One element is the elasticity of demand for silver, particularly in the manufacturing of electronics. Silver is the best conductor of electricity known to man and even at a current prices, it is very inexpensive for use in consumer electronics.
Silver cannot and will not be replaced by the industrial sector as a conductor of electricity for two reasons: 1) it is relatively inexpensive, and 2) it is the best product for the job.
When a computer manufacturer begins to source components to build its consumer products, the company buys tons of glass, pounds of silicon, and tiny amounts of silver.
When you buy a computer that costs $500-$1,000, it contains, at most, 1 gram of silver. Most computers contain fractions of that amount, for a maximum cost of $.60.
Even if silver were to explode in price from $18 per ounce to $180 per ounce (which is a dramatic change) the price of the silver component in a computer would grow from $.60 to $6.
Thus, even after silver explodes in price, the computer manufacturers will still be very much willing to use silver since $6 on a $500 computer is just 1.2% of the price.
Silver's demand can easily be contrasted with the emphasis on technology during the past half century.
Prior to World War II, very few homes owned electronic devices and silver's industrial use was limited to only photograph development.
In contrast, the post-war family owned microwaves, TVs, toasters and other appliances including washer and dryers – which all contain silver.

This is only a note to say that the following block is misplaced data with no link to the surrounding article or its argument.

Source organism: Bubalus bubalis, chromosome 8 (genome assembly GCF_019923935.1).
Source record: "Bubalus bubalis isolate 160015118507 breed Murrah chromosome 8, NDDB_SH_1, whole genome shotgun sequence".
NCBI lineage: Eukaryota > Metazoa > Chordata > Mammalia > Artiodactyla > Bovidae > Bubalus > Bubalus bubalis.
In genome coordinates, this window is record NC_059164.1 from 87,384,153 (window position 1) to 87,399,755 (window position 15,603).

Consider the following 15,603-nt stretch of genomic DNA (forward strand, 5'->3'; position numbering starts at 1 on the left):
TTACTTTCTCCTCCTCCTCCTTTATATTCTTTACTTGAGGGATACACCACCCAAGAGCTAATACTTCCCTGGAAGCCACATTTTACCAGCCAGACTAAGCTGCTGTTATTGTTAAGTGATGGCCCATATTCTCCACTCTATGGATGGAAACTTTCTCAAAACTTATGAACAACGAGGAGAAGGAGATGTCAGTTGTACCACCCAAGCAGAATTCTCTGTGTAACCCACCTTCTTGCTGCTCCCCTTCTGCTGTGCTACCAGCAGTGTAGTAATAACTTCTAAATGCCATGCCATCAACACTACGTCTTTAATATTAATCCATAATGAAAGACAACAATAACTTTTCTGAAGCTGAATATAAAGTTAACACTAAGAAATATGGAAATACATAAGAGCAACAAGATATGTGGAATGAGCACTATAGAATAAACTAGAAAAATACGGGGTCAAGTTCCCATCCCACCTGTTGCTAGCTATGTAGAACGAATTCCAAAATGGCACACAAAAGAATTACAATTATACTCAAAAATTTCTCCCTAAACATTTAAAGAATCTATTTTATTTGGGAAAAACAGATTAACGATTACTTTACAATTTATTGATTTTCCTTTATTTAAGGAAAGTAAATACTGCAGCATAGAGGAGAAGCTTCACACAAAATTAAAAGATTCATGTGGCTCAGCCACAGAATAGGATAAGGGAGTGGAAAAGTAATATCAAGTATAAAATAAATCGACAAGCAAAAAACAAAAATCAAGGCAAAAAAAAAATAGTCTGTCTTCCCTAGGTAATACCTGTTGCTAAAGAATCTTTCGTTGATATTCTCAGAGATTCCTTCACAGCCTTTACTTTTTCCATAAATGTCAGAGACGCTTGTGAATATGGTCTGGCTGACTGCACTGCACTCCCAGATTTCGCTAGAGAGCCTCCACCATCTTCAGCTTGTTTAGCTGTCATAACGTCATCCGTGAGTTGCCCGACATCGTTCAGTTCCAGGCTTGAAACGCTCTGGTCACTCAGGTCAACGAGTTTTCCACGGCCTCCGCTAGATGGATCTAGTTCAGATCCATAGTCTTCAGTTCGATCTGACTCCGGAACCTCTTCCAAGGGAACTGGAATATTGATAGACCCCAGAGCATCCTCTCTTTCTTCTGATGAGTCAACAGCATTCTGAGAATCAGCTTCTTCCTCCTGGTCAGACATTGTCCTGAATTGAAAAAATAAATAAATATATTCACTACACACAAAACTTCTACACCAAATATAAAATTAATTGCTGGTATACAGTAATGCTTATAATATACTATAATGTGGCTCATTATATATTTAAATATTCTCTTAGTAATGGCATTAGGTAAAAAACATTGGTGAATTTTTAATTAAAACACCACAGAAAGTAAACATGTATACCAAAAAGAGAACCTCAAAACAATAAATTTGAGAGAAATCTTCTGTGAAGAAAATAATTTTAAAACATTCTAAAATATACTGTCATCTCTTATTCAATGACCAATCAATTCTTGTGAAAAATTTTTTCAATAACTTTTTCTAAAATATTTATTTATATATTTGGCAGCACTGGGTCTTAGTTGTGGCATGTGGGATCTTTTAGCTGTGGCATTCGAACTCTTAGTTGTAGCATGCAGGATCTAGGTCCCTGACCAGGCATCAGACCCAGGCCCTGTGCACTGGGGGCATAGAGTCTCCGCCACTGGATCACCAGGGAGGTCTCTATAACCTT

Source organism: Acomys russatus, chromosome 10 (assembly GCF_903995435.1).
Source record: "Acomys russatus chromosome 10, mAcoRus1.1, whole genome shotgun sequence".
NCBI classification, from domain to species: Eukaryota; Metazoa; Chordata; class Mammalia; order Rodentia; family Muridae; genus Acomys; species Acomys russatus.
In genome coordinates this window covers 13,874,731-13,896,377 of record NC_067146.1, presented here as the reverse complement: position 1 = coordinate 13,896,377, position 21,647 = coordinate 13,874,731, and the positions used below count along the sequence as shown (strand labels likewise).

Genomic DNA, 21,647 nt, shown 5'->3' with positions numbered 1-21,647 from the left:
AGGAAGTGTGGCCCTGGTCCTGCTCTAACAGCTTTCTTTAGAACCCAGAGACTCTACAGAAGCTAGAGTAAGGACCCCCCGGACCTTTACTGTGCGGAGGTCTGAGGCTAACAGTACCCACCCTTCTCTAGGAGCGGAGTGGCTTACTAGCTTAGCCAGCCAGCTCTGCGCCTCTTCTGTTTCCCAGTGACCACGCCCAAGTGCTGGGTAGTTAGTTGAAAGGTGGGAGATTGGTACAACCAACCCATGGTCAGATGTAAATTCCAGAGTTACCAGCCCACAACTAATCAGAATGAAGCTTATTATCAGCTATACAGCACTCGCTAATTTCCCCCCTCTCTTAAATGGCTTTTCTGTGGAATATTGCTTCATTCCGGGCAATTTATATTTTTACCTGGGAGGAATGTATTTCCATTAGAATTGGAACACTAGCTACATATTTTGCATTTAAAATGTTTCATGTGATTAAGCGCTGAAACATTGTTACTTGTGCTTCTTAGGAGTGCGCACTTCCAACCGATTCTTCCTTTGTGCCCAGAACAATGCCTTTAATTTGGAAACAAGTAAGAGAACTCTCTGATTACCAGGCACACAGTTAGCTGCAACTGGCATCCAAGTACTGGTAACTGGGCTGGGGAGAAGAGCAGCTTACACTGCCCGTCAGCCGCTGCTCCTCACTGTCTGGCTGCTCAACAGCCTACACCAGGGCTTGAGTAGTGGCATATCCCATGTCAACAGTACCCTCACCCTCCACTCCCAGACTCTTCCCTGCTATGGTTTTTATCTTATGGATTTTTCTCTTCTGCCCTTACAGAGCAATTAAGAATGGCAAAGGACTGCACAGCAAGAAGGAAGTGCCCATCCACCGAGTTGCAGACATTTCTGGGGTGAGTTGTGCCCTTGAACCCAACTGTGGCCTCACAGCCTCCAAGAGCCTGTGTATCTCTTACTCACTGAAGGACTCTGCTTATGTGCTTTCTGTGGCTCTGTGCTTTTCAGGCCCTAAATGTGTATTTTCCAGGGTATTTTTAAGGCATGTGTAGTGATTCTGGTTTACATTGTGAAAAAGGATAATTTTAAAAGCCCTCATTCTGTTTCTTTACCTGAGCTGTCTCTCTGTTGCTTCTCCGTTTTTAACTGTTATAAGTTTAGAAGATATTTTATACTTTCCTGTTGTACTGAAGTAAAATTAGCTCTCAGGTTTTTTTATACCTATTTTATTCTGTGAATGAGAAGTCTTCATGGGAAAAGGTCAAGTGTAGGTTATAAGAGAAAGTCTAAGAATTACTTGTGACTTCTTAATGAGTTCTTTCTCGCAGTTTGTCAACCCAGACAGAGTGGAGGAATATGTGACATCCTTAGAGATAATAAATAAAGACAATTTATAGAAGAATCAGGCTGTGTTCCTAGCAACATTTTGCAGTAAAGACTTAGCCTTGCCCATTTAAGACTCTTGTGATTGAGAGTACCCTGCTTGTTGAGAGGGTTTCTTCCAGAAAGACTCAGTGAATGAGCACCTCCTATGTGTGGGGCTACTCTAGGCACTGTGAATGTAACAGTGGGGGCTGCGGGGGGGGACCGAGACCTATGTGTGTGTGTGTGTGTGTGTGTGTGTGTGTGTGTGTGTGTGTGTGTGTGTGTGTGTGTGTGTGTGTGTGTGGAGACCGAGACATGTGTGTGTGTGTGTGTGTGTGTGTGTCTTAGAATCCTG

And even in the past decade, the average consumption of silver by the average person has grown.
Today, each person owns a cellular phone, TV, computer, monitor, printer, router and a myriad of computing peripherals that all contain silver.
It is without question that demand for silver as an industrial metal has exploded with technological achievements - but the biggest use for silver is just now being uncovered.
Many argue that gold is held by government and central banks by proxy, as the line between the two becomes evermore foggy. Therefore, gold is the better monetary asset. Central banks and governments don't stockpile silver - mainly because there is not enough to accumulate. More importantly, silver isn’t stockpiled because the resulting price adjustment could break the financial system.
What is fascinating is that, even in the realm of vast money creation and decades of dangerous policy that threaten the world financial system and underlying economy, central banks are still held to such a high standard. In effect, they are deemed immutable. The fact is that central banks fail right alongside the currencies they create from nothing.
Today's biggest technological feats are all painting a pretty picture for silver. They also serve to aid in the establishment of a much higher market price in the future - with or without monetary inflation or the stockpiling of central banking gone awry.